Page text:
4/25/12, La Garita Creek, CO - With just a few short days before departing on my year long journey, I am nearly done with the preparations.
In the past few days, I finished preparing the wagon for the journey; to include, painting the cabin, some improvements to the brakes, a new refrigerator, front canvass repairs, weather protection for the new doors, and a whole slew of miscellaneous things. Except for the food and personal effects to be brought onboard, the wagon is essentially ready to go.
The horseshoeing is complete. The lads are shedding the last of their winter coat and are ready to hit the road. Theyíre getting a little feisty and ready to leave paddock life. The other night, Bob and Doc busted out of the paddock and spent the early morning hours checking out the neighborhood, peeking in bedroom windows and generally just being pests.
Friday or Saturday, Iíll have everything out of the cabin and will migrate into the wagon for my last couple of nights of a civilized existence. Here on the ranch, the cottonwood trees are about half leafed out, the does are showing up to fawn alongside the creek bed, and the morning doves are competing for territory. As much as I pine for the road, it will still be tough to leave this beautiful place.
For those of you following along on the internet, youíll also have an opportunity to ride along with Bernie Harberts at www.riverearth.com as he travels through the Canadian Maritime Provinces. Bernie, the Triscuit Wagon, and his mule Polly will be headed north about the same time as the Biscuit Wagon rolls out of La Garita.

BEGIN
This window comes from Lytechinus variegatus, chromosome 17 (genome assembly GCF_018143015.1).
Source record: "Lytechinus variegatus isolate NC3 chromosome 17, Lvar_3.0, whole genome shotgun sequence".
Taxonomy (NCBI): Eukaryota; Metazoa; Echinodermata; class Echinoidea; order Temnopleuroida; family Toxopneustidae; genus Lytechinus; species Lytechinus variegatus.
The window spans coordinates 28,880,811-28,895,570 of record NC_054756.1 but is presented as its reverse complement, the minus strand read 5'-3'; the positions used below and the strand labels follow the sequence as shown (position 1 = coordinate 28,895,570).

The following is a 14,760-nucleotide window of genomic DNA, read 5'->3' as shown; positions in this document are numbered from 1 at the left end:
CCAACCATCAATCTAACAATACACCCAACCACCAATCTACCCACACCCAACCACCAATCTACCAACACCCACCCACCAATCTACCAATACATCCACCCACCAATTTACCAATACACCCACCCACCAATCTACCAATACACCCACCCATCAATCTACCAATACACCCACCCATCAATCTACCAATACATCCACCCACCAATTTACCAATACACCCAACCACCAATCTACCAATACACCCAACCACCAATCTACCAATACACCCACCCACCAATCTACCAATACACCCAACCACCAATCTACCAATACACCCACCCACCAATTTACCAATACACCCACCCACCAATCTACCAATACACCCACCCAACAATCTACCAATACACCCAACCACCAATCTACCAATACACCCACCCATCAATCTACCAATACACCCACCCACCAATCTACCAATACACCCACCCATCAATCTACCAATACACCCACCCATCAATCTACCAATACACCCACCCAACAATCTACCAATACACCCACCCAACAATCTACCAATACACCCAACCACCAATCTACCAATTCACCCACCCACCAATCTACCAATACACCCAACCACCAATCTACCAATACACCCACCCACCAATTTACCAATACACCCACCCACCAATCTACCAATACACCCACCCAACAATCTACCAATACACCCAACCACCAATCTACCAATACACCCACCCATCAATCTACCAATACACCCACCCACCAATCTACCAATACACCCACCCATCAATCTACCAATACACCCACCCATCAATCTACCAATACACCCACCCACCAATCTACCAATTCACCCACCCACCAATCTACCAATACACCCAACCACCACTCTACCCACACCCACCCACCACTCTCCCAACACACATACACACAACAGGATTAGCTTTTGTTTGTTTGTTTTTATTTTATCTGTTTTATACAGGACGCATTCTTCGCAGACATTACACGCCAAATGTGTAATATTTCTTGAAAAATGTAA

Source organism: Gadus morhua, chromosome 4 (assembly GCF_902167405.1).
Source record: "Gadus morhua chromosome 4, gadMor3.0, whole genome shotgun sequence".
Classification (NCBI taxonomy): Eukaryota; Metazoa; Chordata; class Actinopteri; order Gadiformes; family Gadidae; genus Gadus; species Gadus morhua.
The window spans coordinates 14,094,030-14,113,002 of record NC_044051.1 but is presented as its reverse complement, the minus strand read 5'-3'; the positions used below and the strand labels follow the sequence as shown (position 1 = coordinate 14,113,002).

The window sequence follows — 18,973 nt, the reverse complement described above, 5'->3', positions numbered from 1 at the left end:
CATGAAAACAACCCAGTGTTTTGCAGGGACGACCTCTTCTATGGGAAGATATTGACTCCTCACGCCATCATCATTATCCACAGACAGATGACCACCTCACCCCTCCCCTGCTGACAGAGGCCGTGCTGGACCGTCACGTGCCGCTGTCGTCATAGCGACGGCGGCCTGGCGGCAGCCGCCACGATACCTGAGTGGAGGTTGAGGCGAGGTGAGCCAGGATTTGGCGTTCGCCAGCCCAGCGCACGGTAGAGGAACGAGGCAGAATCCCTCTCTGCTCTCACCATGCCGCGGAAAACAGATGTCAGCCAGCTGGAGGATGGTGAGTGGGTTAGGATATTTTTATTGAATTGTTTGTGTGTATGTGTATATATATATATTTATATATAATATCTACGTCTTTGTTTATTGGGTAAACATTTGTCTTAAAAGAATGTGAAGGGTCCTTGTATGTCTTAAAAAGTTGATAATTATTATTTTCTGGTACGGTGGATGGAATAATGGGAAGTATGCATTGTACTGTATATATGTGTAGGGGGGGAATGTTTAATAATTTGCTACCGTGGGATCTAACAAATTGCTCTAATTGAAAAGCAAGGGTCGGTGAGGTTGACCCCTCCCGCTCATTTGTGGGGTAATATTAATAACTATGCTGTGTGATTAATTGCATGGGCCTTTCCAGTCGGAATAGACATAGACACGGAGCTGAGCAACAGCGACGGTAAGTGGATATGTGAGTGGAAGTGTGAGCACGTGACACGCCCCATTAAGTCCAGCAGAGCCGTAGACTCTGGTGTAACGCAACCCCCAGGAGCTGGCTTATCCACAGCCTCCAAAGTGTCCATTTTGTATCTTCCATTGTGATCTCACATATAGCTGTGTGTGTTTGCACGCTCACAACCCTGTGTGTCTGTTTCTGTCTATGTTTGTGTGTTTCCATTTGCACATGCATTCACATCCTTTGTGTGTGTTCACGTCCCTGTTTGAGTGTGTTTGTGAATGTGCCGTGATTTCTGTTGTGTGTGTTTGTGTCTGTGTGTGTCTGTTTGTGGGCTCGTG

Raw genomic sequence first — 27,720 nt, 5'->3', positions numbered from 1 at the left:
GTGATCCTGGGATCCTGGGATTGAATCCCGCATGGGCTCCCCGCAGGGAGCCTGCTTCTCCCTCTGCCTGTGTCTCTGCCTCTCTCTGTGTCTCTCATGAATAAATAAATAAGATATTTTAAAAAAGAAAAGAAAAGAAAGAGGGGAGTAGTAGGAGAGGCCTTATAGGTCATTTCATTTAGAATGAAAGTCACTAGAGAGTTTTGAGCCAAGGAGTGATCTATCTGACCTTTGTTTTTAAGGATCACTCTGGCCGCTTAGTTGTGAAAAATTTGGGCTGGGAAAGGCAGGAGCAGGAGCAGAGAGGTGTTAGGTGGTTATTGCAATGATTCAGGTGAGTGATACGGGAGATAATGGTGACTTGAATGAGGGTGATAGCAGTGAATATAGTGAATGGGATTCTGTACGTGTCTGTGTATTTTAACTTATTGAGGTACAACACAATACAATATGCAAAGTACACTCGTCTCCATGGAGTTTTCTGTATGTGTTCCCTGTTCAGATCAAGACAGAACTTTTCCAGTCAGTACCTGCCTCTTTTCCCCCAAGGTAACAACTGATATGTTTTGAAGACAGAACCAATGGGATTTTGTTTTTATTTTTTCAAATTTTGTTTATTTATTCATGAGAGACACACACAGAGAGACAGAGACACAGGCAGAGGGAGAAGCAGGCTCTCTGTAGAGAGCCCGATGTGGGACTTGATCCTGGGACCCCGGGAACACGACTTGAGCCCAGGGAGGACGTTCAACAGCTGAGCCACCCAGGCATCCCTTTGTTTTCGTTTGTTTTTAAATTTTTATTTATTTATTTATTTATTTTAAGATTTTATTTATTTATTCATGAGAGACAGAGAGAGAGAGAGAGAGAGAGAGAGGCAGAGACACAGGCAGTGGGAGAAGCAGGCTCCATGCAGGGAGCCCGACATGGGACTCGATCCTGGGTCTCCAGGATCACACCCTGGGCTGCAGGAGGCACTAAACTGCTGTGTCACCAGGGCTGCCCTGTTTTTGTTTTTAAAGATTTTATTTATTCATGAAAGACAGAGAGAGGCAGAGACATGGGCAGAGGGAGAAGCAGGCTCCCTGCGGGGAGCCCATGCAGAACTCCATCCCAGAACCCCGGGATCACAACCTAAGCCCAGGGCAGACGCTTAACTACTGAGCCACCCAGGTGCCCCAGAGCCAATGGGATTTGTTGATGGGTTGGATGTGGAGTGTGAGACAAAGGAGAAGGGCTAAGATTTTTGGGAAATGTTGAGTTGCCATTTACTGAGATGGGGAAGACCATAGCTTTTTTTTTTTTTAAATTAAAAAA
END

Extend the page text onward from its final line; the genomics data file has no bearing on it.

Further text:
A little over a day after I start the trip, Iíll be turning northwest, up Saguache Creek for the Gunnison River Valley. Then, Iíll have a week-long trek downstream until I hit Montrose and the Uncompahgre River. Iíll then turn north and head for Grand Junction and Rangley, Colorado, before heading northwest for Vernal Utah and the Flaming Gorge. Thatís my itinerary for the first four weeks of the trip. One of the great things about wagon travel is what the route will bring. The only certainty about wagon travel is that I never know what the day will bring when I wake up in the morning.
My good friend Barry Rayburn has agreed to once more maintain the Google-maps feature on the website. Weíre activating his GPS-downloadable phone so heíll have the capability to fix my position at any time (as long as Iím range of a Nextel tower). Another high tech feature Iíll have on the wagon is a starlight scope that my buddy Dave sent me. It only works as good as the old Vietnam Era scopes we had in the Army, 35 years ago, but I should be able to know whether or not I need to load up before I jump out of the wagon in the middle of the night in my underwear - ha ha.
My goals for this trip include; having a good time, spreading some good will and promoting the use of draft horses and solar-electric (photovoltaic) power. Incase youíre wondering, even though I havenít pulled out of the driveway yet, there are already several thousand people hitting this website everyday. I hope I donít seriously impact the productivity of the American workplace by everyone surfing Wagonteamster.com at work. (Maybe that would be a good thing!!)
Goodnight everyone, Bob